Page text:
with all this 90s nostalgia going on, especially with 20th anniversary of the release of nirvana’s nevermind and pearl jam’s ten, i felt the need to post something about grunge.
of all the youth movements that have gone before us, “grunge” was the cultural touchstone that dominated the psyche and zeitgeist of my generation. there was something about the melancholic mood of the US pacific northwest, the grit of gnawing guitars and the sound of depressive rock stars that just melded well with what we were going through in 1991-1994 – we were all on the verge of adolescence filled with confusion, rage and hormones. and with nirvana’s seminal hit “smells like teen spirit”, the title alone made every 12-13-14 year old kid in 1991 feel like this song was for ME!
i was enamored by the whole scene and most especially loved the movie singles, it was a tragically hip movie of the time, a story of 20-somethings living the life in seattle. and it also came with the most amazing soundtrack ever. this cult classic dictated the music, lifestyle and fashion of the early 90s. i remember having to pause the laser disc every so often to take note of bridget fonda’s clothes.
i had also begged my mother to buy me doc marten’s boots and flannel on melrose ave. i also bought several bootcut ripped jeans and granny/kinderwhore dresses from contempo casuals. just like angela chase and rayanne graf of my so-called life.
if you’re a girl my age and had a rebellious streak, you were bound to be a grunge girl – opinionated, independent, strong, adventurous and a little ahead of your time. this was because of all the cool 90s chicks who were so popular back then. and here are some of my own favorites-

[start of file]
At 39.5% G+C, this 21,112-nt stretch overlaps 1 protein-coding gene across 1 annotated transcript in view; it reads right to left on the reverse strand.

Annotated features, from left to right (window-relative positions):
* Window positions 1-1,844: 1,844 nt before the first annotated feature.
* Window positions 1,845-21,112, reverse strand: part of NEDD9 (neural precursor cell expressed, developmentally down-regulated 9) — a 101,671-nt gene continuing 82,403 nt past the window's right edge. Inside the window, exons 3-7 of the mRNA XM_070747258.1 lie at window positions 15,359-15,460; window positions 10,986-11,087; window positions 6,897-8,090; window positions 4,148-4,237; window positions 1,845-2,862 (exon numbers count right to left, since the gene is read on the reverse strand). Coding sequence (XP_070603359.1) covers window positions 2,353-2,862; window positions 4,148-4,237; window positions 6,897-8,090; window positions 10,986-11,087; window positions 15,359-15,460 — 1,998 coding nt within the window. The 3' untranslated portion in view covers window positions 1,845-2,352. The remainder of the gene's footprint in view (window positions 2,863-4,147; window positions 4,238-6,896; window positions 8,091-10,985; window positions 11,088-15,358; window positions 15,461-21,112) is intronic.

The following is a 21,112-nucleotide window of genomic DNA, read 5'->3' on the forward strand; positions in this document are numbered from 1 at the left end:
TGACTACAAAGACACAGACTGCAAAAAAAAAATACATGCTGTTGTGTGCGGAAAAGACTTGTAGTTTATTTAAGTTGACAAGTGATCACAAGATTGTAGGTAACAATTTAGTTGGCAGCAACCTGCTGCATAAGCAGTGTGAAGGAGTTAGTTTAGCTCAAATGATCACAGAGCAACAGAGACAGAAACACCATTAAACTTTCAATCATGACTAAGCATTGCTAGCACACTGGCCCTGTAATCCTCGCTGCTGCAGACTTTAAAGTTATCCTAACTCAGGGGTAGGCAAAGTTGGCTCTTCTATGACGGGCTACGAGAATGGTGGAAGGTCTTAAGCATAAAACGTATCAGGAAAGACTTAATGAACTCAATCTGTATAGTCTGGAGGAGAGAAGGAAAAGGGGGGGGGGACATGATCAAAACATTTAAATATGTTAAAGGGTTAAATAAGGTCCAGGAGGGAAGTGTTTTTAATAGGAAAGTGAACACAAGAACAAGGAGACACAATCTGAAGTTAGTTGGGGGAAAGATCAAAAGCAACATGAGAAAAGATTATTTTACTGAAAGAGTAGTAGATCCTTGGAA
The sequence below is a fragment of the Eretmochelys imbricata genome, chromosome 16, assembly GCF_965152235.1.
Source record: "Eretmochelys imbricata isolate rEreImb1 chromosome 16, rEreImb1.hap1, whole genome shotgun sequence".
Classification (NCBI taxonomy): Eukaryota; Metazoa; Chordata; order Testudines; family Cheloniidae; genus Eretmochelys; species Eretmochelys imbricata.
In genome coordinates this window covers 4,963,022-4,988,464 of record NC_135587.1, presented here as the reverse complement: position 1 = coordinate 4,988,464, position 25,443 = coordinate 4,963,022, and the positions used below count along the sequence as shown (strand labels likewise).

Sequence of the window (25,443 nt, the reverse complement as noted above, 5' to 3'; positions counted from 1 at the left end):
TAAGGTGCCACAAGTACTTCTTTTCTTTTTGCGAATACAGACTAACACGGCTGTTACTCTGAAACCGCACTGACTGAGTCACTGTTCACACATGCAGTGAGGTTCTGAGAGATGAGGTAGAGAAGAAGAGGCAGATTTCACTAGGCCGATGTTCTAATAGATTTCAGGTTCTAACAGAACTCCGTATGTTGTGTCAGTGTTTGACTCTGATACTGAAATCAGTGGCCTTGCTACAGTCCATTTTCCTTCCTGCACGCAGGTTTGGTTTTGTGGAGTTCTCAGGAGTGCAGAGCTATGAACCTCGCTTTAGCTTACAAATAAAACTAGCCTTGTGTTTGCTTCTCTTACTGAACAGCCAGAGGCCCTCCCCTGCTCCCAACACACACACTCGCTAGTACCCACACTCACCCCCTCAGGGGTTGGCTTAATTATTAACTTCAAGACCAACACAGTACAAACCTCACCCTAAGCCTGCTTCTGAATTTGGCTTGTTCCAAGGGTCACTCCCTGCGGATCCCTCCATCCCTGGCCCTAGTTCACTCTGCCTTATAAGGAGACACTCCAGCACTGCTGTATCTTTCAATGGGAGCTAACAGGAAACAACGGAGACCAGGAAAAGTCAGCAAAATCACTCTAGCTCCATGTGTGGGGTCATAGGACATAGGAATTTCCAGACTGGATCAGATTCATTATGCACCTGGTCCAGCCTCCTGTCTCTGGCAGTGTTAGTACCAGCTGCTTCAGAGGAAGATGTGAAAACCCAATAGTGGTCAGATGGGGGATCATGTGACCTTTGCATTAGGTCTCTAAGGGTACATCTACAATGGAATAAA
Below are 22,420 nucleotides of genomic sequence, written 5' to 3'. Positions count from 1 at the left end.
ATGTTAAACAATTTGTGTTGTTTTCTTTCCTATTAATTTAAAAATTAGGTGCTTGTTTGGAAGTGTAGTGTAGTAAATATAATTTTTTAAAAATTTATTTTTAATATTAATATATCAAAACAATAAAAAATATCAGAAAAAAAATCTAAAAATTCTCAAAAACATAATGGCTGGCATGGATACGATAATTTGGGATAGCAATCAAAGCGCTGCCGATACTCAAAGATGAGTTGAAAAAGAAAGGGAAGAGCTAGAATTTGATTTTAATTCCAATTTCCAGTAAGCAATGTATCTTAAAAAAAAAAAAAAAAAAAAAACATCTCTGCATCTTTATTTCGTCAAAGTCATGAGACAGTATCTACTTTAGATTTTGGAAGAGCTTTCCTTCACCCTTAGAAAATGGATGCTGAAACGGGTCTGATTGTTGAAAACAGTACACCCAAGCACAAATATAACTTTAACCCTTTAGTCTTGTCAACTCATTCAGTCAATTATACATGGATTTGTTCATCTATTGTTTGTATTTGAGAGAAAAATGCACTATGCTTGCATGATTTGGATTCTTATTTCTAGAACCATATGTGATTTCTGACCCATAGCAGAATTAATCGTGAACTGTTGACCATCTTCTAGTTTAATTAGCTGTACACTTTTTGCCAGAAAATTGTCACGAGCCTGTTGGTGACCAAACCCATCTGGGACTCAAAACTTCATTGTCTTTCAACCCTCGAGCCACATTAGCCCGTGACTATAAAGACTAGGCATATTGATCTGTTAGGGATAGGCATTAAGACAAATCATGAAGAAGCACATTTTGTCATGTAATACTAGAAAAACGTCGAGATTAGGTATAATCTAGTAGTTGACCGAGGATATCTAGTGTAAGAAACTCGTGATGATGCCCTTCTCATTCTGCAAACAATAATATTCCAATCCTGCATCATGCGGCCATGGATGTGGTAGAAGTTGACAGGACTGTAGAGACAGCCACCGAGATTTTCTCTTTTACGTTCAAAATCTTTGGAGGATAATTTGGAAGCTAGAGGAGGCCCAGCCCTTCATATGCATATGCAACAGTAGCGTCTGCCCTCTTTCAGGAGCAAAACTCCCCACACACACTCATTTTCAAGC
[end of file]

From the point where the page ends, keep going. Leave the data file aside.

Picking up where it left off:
glam rock had all the groupies that came hand-in-hand with the music, 90s grunge had these chicks. kim gordon, shirley manson, PJ harvey, liz phair, darcy, tori amos, melissa auf der maur, hope sandoval – all these women were just so amazing. i remember being 14 or 15 and watching MTV and seeing how badass they were. they all spoke their minds and rocked as hard as their male contemporaries.
when i look at pop/rock stars of this generation, i feel they lack the chutzpah and depth of the women we looked up to in the 90s. they’re all so boring and cookie-cutter and i also think kids today don’t have shared cultural high points anymore. maybe it’s technology’s fault – they can access videos and music at their own convenience via the internet.
modern pleasures are not entirely a bad thing but this also lends to a generation consisting of little islands of people. my peers? we had come of age in an era where everything stopped when the new soundgarden video came out or the first time a new rage against the machine song played on NU. we also had the collective shock of hearing one of the heroes of our generation committing suicide. everybody remembers where they were when they heard the news that kurt cobain shot himself.
so it makes me smile to hear that a few young ones discover grunge and that whole early 90s scene and they start worshipping the same artists we loved growing up. and why not? i think my peers and i turned out quite well.
that said, i feel a little old yet nostalgic whenever i read or hear things about the music that dominated my youth. as they say, the music you were listening to when you were 14 stays with you forever and i couldn’t agree more. when i get sick of hearing all these hipster-y stuff, i click to my “grunge” playlist and i instantly feel like i’m a kid again.
despite all the trappings and luxuries of modern adulthood, i still feel like that grunge girl back in the 90s – i like to rock out in my flannels, ripped jeans and doc marten’s when the occasion calls for it. and i’m still a little bit fascinated by a rock scene of the past and re-living the good old days.
and seriously – those were REALLY good times. like this :
and i was there!